Investment in electricity grids must double to more than $600 billion per year by 2030 to avoid stalling the clean energy transition and putting the 1.5 °C climate goal “out of reach”, the International Energy Agency (IEA) said in a report published today (17 October).
The report, which offers a global stocktake of the world’s electricity grids, found that investment has “remained broadly stagnant” over the past decade, while the scale of renewable energy projects has skyrocketed.
As a result, 3,000 gigawatts (GW) of renewable power projects, of which 1,500 GW are in advanced stages, are waiting in grid connection queues. This is equivalent to five times the amount of solar PV and wind capacity added in 2022.
The report says that if investment in the grid doesn’t scale up, then “there is a risk that clean energy transitions will stall,” which will put the 1.5 °C goal “out of reach”.
Global investment in energy grids needs to double to more than $600bn (£492bn) a year by 2030 to hit national climate targets after “over a decade of stagnation at the global level”, the IEA said. It will mean adding or refurbishing a total of over 80 million kilometres of grids by 2040, the equivalent of the entire existing global grid.
Speaking to The Guardian. Fatih Birol, the executive director of the IEA said “Governments need to open their eyes – if we want clean electricity, we not only need clean electricity generation, but we need to build grids. It has been a blind spot of the clean energy transition programmes of governments.”
“The recent clean energy progress we have seen in many countries is unprecedented and cause for optimism, but it could be put in jeopardy if governments and businesses do not come together to ensure the world’s electricity grids are ready for the new global energy economy that is rapidly emerging.”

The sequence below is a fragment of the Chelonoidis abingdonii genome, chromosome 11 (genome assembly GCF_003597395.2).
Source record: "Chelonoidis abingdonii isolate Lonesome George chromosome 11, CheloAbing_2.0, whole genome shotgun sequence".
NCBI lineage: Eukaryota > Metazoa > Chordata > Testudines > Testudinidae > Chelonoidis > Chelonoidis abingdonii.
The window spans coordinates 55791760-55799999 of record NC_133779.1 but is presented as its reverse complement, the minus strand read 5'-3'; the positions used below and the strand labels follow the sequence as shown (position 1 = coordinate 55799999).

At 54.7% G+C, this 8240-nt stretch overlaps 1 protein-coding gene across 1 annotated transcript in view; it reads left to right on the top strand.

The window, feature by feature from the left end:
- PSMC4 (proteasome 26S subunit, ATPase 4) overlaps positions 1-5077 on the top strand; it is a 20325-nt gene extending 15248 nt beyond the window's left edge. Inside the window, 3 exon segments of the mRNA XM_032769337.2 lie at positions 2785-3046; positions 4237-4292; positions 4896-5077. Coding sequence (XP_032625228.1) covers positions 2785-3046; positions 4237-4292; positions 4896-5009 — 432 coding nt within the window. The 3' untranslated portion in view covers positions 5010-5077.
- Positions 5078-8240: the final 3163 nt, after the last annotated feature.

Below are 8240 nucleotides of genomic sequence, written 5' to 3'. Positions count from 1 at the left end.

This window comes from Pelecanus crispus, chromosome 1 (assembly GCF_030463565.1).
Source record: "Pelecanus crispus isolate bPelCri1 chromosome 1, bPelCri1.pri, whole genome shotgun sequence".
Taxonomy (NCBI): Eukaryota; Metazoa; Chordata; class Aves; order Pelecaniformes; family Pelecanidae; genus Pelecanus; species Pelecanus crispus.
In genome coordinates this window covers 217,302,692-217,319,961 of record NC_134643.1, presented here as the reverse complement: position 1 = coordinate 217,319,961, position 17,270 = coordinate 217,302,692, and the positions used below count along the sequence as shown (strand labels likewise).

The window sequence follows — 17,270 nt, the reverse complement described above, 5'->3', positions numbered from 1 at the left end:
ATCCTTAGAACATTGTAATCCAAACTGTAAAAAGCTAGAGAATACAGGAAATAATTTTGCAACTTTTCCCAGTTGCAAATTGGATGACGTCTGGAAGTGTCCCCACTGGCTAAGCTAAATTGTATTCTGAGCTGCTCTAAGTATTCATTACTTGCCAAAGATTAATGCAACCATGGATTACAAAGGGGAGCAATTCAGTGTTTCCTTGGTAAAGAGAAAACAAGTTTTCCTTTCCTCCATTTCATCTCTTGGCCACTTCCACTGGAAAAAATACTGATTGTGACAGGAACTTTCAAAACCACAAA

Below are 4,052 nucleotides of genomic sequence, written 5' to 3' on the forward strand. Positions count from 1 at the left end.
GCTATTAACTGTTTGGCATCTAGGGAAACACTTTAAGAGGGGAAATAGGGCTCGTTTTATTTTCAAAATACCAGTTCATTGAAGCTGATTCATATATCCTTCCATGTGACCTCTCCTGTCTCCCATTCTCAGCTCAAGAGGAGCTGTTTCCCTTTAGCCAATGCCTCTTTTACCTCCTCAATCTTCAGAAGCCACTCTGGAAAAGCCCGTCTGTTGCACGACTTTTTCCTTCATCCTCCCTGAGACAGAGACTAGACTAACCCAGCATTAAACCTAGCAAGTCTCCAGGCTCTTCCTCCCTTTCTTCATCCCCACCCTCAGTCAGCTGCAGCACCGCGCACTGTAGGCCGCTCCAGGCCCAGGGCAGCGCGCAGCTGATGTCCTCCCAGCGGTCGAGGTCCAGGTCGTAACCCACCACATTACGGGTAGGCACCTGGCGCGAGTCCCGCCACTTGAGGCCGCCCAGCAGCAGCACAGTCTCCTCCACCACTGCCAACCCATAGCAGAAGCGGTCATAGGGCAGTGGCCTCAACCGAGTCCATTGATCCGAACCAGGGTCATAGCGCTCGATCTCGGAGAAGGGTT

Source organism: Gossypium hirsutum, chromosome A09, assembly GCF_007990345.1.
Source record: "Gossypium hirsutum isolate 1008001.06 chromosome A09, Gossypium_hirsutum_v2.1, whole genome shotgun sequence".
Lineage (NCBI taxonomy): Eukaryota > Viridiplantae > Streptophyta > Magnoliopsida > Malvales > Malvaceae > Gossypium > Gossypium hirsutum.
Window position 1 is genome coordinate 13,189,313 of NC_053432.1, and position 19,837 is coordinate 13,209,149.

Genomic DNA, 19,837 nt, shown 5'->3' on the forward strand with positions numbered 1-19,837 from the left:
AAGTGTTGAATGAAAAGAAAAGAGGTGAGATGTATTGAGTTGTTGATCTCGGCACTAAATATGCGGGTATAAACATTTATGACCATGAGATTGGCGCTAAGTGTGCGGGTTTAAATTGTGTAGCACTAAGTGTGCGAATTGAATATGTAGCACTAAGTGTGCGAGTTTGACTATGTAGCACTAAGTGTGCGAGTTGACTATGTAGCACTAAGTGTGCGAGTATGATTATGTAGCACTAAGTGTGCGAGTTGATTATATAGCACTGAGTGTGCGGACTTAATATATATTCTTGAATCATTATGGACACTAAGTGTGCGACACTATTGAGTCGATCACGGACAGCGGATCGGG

Solving the challenge
The report outlines six crucial areas that policymakers must focus on to ensure the resilience of future grids.
The first and foremost is increased investment. The IEA recognises that many countries will not be able to pay for their grid upgrades without outside help. To bridge this financial gap, private sector investments and support from multilateral development banks will play a pivotal role.
For wealthy nations, the report emphasises the need to streamline planning processes and adopt a long-term perspective. It takes 5 to 15 years to plan, permit, and build new grid infrastructure, while renewable projects are often completed in just one to five years. This mismatch in timing can lead to bottlenecks, delaying the rollout of renewable technologies.
Upping the pace of development for grid capacity and deploying new technologies will place increasing strain on supply chains. To avoid this, governments will need to support expansion of these supply chains by creating firm and transparent project pipelines and by standardising procurement and technical installations.
One critical aspect highlighted in the report is the potential for increasing efficiency across the board, this will reduce costs and alleviate growing pressure on supply chains. To achieve this, the report recommends embracing digitisation, particularly through the use of AI and machine learning. These technologies can address challenges related to investment cases, supply chain growth, and public support.
The energy sector, the largest contributor to the climate crisis, remains a thorn in the side of the UK’s green ambitions. In July, National Grid announced a £54bn investment in the electricity network to support offshore wind, despite this, a recent energy auction saw no new offshore windfarms secure contracts.
You can read the full report here.
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